Sen. John McCain said today in Ohio that "the government will get out of the banking business fast."

How fast, John?

Same question for Sen. Barack Obama. Now that both of you have voted us into the quagmire of a socialistic banking system, exactly when are you going to get us out?

No more bailouts!

The National Taxpayers Union has an online petition to generate support for the idea that we don't need government bailouts when the free market can clean things up. Of course, we are going to have to get past the silly notion some have that free markets caused our current problems.

The overwhelming sense that the nation has given up this battle to the wealth redistributors can't lessen the resolve to set things right.

Interesting to see the difference between the people on the federal level who are just cranking up the printing press to get through the moment and what may be happening in Frankfort. In Kentucky we can print up bonds and create a similar effect, but reality may be closing in on that strategy.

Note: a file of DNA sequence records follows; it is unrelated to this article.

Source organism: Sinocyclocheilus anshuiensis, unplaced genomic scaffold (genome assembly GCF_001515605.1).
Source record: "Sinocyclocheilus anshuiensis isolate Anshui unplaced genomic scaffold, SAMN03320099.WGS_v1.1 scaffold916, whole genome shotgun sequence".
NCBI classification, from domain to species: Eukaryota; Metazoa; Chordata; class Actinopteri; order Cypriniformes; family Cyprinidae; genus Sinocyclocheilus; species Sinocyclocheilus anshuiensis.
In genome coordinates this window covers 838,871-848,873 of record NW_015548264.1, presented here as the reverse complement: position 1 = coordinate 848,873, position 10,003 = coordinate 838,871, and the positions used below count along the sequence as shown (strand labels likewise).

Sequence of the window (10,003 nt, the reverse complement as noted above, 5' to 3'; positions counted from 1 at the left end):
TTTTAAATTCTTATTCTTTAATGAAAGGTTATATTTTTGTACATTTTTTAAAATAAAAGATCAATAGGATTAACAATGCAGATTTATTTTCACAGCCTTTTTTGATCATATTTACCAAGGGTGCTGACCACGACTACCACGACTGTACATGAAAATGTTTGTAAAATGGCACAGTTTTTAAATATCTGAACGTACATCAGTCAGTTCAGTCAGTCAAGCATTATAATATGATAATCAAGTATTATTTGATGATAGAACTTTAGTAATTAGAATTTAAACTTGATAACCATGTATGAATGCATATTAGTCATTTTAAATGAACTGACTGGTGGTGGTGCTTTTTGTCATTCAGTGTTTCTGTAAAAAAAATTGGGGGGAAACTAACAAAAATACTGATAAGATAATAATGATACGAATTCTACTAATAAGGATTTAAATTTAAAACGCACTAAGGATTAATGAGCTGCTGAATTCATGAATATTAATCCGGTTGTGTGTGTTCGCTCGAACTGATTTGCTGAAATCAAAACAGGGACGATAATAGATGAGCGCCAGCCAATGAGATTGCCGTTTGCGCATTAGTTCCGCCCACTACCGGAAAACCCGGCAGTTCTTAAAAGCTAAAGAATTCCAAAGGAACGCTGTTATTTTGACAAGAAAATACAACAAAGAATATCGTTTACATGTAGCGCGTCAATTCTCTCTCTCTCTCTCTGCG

Sunday, October 26, 2008

Attack of Joe the Storm Trooper

At a Lexington political event Saturday, a local citizen was handing out brochures expressing opposition to the federal banking bailout when he was approached by two Lexington police officers. The entire event was caught on tape by a camera the young Republican was carrying. The officers asked him if he had any weapons, frisked him and, after finding nothing, one of the officers proceeded to rant about "jacking around" and then threatened to "take your head off your shoulders."

The audio makes clear that the young citizen did nothing to provoke the outburst and terroristic threat from the police officer.

Unfortunately, a small group of Mitch McConnell supporters then picked right up with the intimidation where the rogue police officer left off. Not good.